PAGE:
DR. WALLACE: When I was in class last week, I accidentally made an innocent comment that could very vaguely be considered to be politically incorrect, even though the thought and direction of my comment was nowhere near what some other students tried to make it out to be. To prove my point, I can tell you that my teacher actually came up to me after class when everyone else had left and she told me not to worry about it as she knew for sure what I was trying to communicate and that my heart was in the right place. She basically confirmed that I meant no malice and had no other poor intentions at all contained within my communications.
But unfortunately for me, there’s now a group of about six students who are upset with me despite my very good (and completely honest!) explanation about what I was trying to say. Now, I feel bad and I’m not sure how to handle all of the fallout over this matter. Do you have any suggestions that may help me? — Not what I meant, via email
NOT WHAT I MEANT: It would be easier for your teacher to make a general comment to the entire class than for you to have to continually defend yourself to small groups of your classmates who want to scold you. My advice is to not become angry or snippy with any of your classmates, even those who are unfriendly toward you and are now seemingly holding a grudge against you.
Perhaps wait a few days or a week to see if the whole matter dies down entirely, and if it does, simply move on. If this turns out to be the case, you’ll be glad you did not argue with anyone nor escalate a matter that was a nonissue to you in the first place.
However, if this problem persists in ways that continue to make you feel uncomfortable, then approach your teacher and ask for a meeting after class with her again. In this next meeting, explain that you were still receiving a lot of negative feedback from your classmates and ask your teacher to basically tell the entire class what she told you privately the first time. Your teacher may also be open to using this example to teach a larger message to the entire classroom in the way she feels most comfortable doing so. Words and comments are always important, but proper context is paramount. Your teacher is in the position to explain to everyone your intended context.
I’M UNCOMFORTABLE HEARING THIS!
DR. WALLACE: My 16-year-old cousin is constantly telling me about her physical “romantic” life. I don’t ask her any questions or act interested in this at all, but she keeps opening up to me and it sounds like she is proud of her “accomplishments.”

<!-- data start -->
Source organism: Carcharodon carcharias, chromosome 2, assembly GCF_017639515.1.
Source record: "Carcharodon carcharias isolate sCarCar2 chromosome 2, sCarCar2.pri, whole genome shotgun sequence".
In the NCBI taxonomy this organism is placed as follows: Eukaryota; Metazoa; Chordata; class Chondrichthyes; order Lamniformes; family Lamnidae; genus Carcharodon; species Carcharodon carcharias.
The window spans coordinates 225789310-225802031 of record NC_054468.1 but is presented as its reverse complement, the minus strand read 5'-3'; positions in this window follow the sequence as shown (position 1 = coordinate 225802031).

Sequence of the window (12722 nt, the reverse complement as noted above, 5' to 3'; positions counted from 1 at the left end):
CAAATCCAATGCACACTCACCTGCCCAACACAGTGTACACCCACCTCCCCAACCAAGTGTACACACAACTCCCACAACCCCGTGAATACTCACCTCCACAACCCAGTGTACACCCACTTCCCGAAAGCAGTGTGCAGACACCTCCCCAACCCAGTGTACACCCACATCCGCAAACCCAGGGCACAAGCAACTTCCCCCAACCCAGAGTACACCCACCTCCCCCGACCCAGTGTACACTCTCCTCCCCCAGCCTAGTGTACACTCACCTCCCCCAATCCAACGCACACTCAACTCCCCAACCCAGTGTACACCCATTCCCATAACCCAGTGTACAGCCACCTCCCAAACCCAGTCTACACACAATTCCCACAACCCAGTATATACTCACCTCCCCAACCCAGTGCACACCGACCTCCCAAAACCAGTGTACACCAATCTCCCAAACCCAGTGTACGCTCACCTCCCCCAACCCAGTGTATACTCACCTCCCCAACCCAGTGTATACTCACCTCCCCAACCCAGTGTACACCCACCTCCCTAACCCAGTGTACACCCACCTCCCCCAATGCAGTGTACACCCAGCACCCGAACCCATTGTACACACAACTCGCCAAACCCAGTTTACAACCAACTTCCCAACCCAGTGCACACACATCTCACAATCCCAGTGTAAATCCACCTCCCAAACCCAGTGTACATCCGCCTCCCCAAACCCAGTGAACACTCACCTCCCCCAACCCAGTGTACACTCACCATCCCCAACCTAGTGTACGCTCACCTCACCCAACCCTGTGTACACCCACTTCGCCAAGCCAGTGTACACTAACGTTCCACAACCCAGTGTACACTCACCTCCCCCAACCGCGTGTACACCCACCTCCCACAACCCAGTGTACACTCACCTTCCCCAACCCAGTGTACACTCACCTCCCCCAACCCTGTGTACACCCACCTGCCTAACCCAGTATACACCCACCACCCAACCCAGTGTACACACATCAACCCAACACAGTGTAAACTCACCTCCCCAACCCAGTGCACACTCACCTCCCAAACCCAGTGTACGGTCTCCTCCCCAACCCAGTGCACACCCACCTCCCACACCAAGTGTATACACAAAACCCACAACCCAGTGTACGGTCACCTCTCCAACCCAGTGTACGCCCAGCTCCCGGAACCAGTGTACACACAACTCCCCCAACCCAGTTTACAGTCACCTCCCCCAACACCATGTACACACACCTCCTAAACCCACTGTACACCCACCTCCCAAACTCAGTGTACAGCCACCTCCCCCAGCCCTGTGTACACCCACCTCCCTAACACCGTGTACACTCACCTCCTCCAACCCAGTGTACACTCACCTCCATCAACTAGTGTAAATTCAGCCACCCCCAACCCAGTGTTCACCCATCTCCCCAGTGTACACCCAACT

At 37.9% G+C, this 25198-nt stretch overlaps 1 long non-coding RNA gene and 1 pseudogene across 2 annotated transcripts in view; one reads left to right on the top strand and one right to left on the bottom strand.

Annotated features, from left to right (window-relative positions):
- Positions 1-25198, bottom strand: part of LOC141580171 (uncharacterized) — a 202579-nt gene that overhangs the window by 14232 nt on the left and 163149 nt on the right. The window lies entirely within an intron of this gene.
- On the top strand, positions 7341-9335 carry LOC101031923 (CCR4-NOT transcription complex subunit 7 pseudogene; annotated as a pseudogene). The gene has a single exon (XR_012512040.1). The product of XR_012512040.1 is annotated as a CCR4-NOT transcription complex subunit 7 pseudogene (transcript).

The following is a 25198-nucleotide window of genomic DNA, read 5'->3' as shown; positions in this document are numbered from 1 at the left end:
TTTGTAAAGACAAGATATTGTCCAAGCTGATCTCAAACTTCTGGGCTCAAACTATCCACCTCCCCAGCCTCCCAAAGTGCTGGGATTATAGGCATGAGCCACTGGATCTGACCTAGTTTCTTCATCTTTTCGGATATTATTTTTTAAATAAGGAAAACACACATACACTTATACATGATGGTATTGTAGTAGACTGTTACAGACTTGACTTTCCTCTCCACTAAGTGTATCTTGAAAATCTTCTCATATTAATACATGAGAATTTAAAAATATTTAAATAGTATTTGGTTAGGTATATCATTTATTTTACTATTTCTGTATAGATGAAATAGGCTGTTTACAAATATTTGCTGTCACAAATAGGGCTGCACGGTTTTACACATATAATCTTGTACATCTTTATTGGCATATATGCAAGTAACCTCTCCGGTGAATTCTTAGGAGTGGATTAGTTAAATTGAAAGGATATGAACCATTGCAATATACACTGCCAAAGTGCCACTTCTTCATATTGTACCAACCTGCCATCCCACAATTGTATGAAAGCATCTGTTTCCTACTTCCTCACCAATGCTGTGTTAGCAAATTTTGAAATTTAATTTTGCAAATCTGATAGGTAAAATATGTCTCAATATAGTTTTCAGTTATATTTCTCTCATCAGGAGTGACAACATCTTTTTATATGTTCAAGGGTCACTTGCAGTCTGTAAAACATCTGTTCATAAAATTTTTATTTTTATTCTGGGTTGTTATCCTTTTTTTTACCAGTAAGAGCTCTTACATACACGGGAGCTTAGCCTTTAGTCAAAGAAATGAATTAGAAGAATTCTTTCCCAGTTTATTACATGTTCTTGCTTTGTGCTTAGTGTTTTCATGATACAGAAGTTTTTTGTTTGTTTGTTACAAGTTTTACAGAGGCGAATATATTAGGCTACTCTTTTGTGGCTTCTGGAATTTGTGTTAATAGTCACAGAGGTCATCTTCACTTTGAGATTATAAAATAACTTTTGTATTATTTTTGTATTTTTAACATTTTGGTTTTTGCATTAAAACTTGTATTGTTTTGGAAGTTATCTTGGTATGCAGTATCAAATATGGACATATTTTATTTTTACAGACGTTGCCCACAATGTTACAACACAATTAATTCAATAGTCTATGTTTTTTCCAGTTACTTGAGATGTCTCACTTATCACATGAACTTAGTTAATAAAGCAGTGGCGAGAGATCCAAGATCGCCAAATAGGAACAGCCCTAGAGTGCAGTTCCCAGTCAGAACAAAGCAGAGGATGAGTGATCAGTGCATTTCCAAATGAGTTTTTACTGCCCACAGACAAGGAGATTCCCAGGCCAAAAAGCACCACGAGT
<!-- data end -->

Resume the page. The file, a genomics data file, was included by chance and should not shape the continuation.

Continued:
Do you think it’s possible that she could be making up these very detailed stories, or might they really be true? And if they are indeed true, should I perhaps tell her mom about this so that they can discuss the risks as a family together? If she were just a stranger to me at school, I would simply tune all of this out and walk away whenever a discussion like this started. But since she’s a close relative and her mom is my mom’s little sister, I feel responsible for her in a way.
This whole matter makes me quite uncomfortable. What are my best options here? — Uncomfortable cousin, via email
UNCOMFORTABLE COUSIN: Start by asking your cousin to quit telling you her personal stories and explain to her exactly why. Let her know they worry you because they make you feel uncomfortable, and you feel she’s taking very big risks at such a young age.
Don’t tell your aunt at this early stage, but do mention this to your mother. Let your mom know that you feel this could just be bluster or even just fully made-up stories to try to impress other teens. Keep an eye on the situation to the best of your ability to see if you notice any indicators these stories could be true or even partially true.
Your mother can take over things from here for you, and I trust she can do this diplomatically with her sister, as well. You will also have then not said anything directly to your aunt, so this keeps you pretty much out of the way, and this accomplishes your goal of being responsible to help your cousin — if it’s needed.
Dr. Robert Wallace welcomes questions from readers. Although he is unable to reply to all of them individually, he will answer as many as possible in this column. Email him at [email protected] To find out more about Dr. Robert Wallace and read features by other Creators Syndicate writers and cartoonists, visit the Creators Syndicate website at www.creators.com.